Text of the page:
After spending roughly six and a half minutes combined covering the scandal on their evening newscasts and opinion programming between June 27 and July 12, MSNBC, CNN, and Fox News devoted less than 32 minutes to stories related to the controversy from July 13 to July 28, with more than two-thirds of that coverage coming from CNN.

“So, to recap, the major TV outlet covering Libor the most is the one that nobody watches, CNN.”

Read more here.

The Atlantic names its biz news site Quartz

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Jeff Bercovici of Forbes.com writes that The Atlantic has decided on Quartz as the name for its new business news site.

Bercovici writes, “One is symbolic: The mineral quartz is associated with intense geological activity. ‘It’s a bit of a metaphor for our intent to cover obsessively the tectonic shifts in the global economy,’ Delaney says.

“Another is aesthetic: With both a ‘q’ and a ‘z,’ two of the least frequently used letters, it’s just an unusual and distinctive-looking word.

“Then there are the utilitarian considerations. For its domain, Quartz will drop all the more common characters in favor of the ultra-pithy qz.com. In an environment where the importance of Twitter as a distribution channel puts characters at a premium, a two-letter domain ‘practically eliminates the needs for a URL shortener,’ says Delaney. ‘From a practical standpoint, it’s user-friendly.’

“It’s also easier for mobile users to type in on their smallish keyboards. Plus there’s the fact that the company that owns Quartz.com, a manufacturer of scientific equipment, didn’t want to give it up.”

Read more here.

Financial literacy column to begin in Cincinnati daily

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Julia Heath writes in the Cincinnati Enquirer about how the Gannett-owned daily is starting a new column in its business section.

Heath writes, “Later this month a new column debuts in The Enquirer’s Business section that will be aimed primarily at our youth (although adults might enjoy it as well). It will explain current economic and financial education topics in an accessible way so that students can become more informed about the world in which they live.

“The column will contain internet links for parents and teachers so that parents can talk to their children about economics and financial issues, and teachers can continue the conversation in the classroom.

“Our objective is not only to impart important information to our youth, but also to give parents and teachers the tools to engage in the conversations necessary to strengthen and enlighten individuals, families and communities, not only during Financial Literacy Month, but year-round.”

Read more here.

Business journalism ethics and investing

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Glenn Hunter of D Magazine in Dallas attended the Society of American Business Editors and Writers‘ conference in Indianapolis and was intrigued by the ethics discussion around ShareSleuth.com, an investigation news site funded by billionaire Mark Cuban, who shorts stocks that the site investigates.

Hunter writes, “Sharesleuth stories are fact-checked independently and are absolutely accurate, he added, so ‘I … believe it’s journalism. But I don’t care what you call it.’

“‘What Chris does is definitely journalism,’ said Bob Steele, a professor of journalism ethics and scholar-in-residence at the DePauw University Janet Prindle Institute for Ethics. ‘I am troubled by the underlying financial model of the short-seller, because it pushes very hard on the principle of independence. You cannot be beholden to others who would deter us from getting to the truth.’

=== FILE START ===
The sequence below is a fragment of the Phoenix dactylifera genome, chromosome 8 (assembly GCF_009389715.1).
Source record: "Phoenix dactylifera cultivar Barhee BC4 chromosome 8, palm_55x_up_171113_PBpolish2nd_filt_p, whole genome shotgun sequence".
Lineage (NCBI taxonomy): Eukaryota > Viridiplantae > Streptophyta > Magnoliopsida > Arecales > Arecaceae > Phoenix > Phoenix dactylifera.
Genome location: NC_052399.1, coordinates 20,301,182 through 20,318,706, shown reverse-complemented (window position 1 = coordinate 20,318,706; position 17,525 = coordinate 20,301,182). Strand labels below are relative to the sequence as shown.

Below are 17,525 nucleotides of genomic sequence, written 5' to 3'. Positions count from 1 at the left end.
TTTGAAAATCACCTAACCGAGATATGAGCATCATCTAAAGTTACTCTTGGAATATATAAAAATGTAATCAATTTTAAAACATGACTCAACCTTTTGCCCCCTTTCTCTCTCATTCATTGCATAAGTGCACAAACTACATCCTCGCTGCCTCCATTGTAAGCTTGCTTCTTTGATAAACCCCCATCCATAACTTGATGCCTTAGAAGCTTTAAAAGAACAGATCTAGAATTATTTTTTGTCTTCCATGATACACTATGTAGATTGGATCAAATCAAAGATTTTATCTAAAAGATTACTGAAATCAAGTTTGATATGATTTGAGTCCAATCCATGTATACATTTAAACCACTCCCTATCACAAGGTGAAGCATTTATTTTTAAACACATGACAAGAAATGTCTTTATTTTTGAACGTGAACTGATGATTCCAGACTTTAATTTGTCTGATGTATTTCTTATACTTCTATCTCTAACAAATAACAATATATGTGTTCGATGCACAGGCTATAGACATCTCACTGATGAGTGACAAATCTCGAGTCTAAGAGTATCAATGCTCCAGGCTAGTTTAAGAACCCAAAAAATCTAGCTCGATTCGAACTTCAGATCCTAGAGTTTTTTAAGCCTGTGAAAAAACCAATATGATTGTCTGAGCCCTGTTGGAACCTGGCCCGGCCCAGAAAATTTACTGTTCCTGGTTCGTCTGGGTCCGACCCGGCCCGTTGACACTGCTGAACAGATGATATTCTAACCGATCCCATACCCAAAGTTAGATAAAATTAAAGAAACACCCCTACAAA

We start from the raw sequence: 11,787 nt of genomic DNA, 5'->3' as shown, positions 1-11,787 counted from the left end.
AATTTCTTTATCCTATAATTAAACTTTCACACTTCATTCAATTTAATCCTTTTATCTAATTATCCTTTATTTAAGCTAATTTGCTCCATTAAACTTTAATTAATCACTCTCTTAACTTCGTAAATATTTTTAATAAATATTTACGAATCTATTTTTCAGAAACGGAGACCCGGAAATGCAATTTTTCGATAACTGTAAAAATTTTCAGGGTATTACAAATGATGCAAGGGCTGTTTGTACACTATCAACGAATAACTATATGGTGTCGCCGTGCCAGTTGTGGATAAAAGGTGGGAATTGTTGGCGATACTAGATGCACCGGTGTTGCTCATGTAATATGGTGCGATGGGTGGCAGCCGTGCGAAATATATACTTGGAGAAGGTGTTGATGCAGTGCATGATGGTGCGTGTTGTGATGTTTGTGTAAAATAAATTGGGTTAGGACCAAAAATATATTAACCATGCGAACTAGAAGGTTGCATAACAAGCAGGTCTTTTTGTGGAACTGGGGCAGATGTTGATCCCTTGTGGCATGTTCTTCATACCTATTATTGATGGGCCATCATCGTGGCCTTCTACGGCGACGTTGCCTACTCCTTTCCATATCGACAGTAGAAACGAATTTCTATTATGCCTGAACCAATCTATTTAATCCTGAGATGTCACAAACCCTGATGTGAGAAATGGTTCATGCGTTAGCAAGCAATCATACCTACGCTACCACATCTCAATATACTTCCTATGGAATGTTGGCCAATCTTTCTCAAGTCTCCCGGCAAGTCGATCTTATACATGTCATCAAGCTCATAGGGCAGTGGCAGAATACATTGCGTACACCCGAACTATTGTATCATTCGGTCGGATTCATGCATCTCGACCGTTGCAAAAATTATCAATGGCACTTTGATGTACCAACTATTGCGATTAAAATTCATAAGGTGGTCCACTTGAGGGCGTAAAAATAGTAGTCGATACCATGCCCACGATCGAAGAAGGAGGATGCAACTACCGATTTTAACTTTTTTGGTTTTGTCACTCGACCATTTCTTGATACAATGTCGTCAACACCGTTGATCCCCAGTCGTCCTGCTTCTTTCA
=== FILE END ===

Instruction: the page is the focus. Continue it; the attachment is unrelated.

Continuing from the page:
“But, ‘people know if Mark Cuban has a position,’ Carey stressed. ‘They know that when we start.’

“‘Disclosure is healthy, but it doesn’t eliminate problems,’ Steele said. ‘No matter how much he holds up his hands and says they’re clean, that doesn’t eliminate problems.’

“Since Cuban reviews all Sharesleuth stories in advance, he has time to buy stock in a targeted company as a ‘short-seller’ before the article appears. If the share price then proceeds to tank, he may profit on the price differential.”

Read more here.

Atlantic planning publication tentatively called Global Business Elite

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Nat Ives of Adverting Age talks to Chris Batty, who has been hired by the Atlantic to be the publisher of its new business publication.

Here is an excerpt:

Ad Age: Everyone in web publishing has to figure out how niche or how mass they want to be. Is this new site going to play out more like a new Financial Times or a new Business Insider?

Mr. Batty: The Insider folks began with an extremely focused coverage model — tech and Silicon Alley — and have grown very successfully from there, and aggressively, to the point — and I spend a lot of time on the site — when you think about concentric rings of content terrain, they’re way out there now. I got my “Kony 2012″ cultural zeitgeist from Business Insider. I look at them as the HuffPo with a business filter.

GBE — which is our working product name, for Global Business Elite — is going to be focused on the very, very, very top of the pyramid in terms of global business and financial management, the C-suite. We inherently define the target narrowly, with very little aspiration in any foreseeable timeline to wander from serving that audience segment deeply.

Read more here.

CNNMoney.com pulls story after personal finance journalist complains

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Jill Krasny of Business Insider reports that CNNMoney.com pulled a video story recommending people buy lottery tickets after personal finance journalist Zac Bissonette complained it was dubious.

Krasny writes, “Per Bissonette: ‘I hesitate to even say this, but if you do buy lottery tickets, picking random numbers is the way to do it. Using random numbers you pick means you’re more likely to pick numbers someone else has, and they’ll you’ll be more likely to split.’

“Bissonette describes the video as an epic fail for a credible and highly respected news site.

“‘The best thing you can say about this video is that people are flushing $40 away on the book,’ he says. ‘But it’s dangerous—(the video) encouraged a lot of people to buy the book and spend money on lottery tickets that they shouldn’t buy.’
“When tapped to comment, a CNN spokesperson emailed this response: ‘The CNNMoney newsroom takes great pride in its journalism, with consistently high standards for reporting. This video fell short of that mark and we’ve chosen to remove it from our site.’”

Read more ethics.